Disappointment, frustration and calls for collective unity
Justice Secretary Brandon Lewis has described the result as a “breakthrough” which he put down to both the government and criminal barristers “coming together and restarting what I hope to be a constructive relationship as we work to drive down the backlog and ensure victims see justice done sooner”.
The acceptance of the government’s offer is an early boost for Lewis who was appointed Lord Chancellor and Secretary of State for Justice at the beginning of September. However, political pressure will now be mounting on the government concerning other strikes by public sector workers.
In the lead-up to the vote, several barristers who were opposed to the government’s deal voiced their criticisms on Twitter. Amongst those who have gone public saying they voted the deal down were the Secret Barrister and Chris Daw KC who both have a large following on social media.
Several barristers shared their strong and raw emotions at this morning’s result which saw 57% of those who voted accept the deal.
Monday 10th October
the day the Bar died
— Khadim Al’Hassan (@KhadimAlHassan) October 10, 2022
I feel so broken. And let down. And hurt.
— Kate Riekstina (@kriekstina) October 10, 2022
Many have indicated that this result does not necessarily mark the end of the government’s troubles.
I did NOT vote to accept the MOJ’s offer
I will of course honour the result & I will not criticise any who voted for it
But I do NOT consider myself bound by the commitment to assist in reducing the backlog. I do not accept ANY term that comes without definition or description https://t.co/eZ3Ikp0F3s
— Tony Kent (@TonyKent_Writes) October 10, 2022
Criminal barristers are returning to court, but HMG can be under no illusion that this is a **conditional suspension**
There is still strength + unity at the bar. Juniors’ (and Seniors) voices have been heard. We will put HMG to task ensuring the banked promises materialise.
— Anoushka Twining (@anoushkatwining) October 10, 2022
The acceptance of the government’s deal shows that @TheCriminalBar want to work to sort the crisis in the justice system. The hard work of all the leadership in getting a deal on the table can’t be underestimated. BUT… 1/2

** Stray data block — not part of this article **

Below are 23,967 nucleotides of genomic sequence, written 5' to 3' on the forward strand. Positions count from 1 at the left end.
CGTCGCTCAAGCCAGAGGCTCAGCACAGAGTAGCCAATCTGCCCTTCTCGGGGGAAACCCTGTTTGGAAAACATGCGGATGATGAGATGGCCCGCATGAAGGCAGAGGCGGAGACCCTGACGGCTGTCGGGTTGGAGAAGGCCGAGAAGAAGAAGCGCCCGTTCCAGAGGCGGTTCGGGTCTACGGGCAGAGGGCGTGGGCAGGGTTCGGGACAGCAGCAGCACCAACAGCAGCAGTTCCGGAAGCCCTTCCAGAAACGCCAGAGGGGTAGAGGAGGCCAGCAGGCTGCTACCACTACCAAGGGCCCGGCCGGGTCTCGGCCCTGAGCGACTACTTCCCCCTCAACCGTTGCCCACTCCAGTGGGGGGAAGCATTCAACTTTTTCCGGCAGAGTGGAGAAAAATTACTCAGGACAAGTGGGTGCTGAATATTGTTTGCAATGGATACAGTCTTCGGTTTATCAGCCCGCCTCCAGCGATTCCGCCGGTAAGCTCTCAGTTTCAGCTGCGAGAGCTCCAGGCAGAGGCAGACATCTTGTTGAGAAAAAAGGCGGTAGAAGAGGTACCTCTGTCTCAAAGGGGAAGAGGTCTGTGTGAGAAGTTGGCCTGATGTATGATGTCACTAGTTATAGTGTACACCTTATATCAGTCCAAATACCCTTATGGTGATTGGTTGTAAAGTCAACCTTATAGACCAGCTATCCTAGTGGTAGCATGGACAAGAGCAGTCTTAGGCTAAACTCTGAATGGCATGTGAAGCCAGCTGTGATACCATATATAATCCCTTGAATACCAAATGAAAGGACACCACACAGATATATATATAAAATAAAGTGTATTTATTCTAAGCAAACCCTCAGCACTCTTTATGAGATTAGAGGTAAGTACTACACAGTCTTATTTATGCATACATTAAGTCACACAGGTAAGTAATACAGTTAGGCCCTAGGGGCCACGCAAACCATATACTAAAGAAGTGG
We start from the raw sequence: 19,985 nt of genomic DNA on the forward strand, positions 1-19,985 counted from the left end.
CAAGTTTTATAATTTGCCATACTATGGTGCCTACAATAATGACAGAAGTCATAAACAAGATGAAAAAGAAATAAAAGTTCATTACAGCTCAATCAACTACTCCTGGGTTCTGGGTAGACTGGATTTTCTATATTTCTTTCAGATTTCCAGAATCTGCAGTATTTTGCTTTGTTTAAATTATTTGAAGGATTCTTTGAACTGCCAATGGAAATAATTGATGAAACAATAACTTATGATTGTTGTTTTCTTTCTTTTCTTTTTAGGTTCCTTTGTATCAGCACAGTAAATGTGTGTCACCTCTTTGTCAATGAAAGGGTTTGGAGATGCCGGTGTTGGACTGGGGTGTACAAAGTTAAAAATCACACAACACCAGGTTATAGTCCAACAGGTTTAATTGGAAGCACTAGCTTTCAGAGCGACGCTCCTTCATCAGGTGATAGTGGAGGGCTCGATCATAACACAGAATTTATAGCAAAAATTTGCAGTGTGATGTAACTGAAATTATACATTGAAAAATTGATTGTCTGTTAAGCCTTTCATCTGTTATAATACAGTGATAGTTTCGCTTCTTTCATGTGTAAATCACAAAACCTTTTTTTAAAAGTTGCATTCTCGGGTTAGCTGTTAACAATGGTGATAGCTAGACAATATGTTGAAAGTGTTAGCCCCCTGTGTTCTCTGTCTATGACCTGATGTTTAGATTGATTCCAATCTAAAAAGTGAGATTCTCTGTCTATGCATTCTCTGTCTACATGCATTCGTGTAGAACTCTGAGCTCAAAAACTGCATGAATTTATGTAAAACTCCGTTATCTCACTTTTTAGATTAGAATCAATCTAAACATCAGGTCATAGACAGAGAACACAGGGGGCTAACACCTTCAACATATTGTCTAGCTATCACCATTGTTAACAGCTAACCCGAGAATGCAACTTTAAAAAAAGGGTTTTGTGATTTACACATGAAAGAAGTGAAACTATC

— James Oliveira-Agnew (@moodybarrister) October 10, 2022
— Max Hardy (@MaxJLHardy) October 10, 2022
Others have focused their comments more on attempting to encourage unity following the divisive vote.
Sad result today man but more power to all my colleagues at the criminal bar that fought this out. Despite picket line being abruptly brought to a halt our pressure allowed for atleast this deal to come about. #criminalbar
— Duchess of Brixton🇯🇲🇳🇬 (@fufuisonme) October 10, 2022
Well, there we are. The votes have been counted and “Yes” has a clear majority. Some people are doubtless happy, some relieved and some angry. I certainly have been surprised at the behaviour of some people; what matters now is that we look out for each other, especially
— Bernard Richmond 💙🇺🇦 (@phatsilk_qc) October 10, 2022
So, for now, it’s time to put the wigs back on.
Be kind to yourselves. The backlog is long. The pressure high. Your time is, still, finite.
I’ll remember this summer for the courage my profession found to try to make our courts a better, fairer place than when we arrived ❤️
— Joanna Hardy-Susskind (@Joanna__Hardy) October 10, 2022
Barristers have voted 57% / 43% to accept the government’s offer and to suspend strike action.
We must unite once again to push for a better deal for the most junior criminal barristers.
Many will still be in an unsustainable financial position, despite the increase in fees.
— Chris Daw KC (@crimlawuk) October 10, 2022
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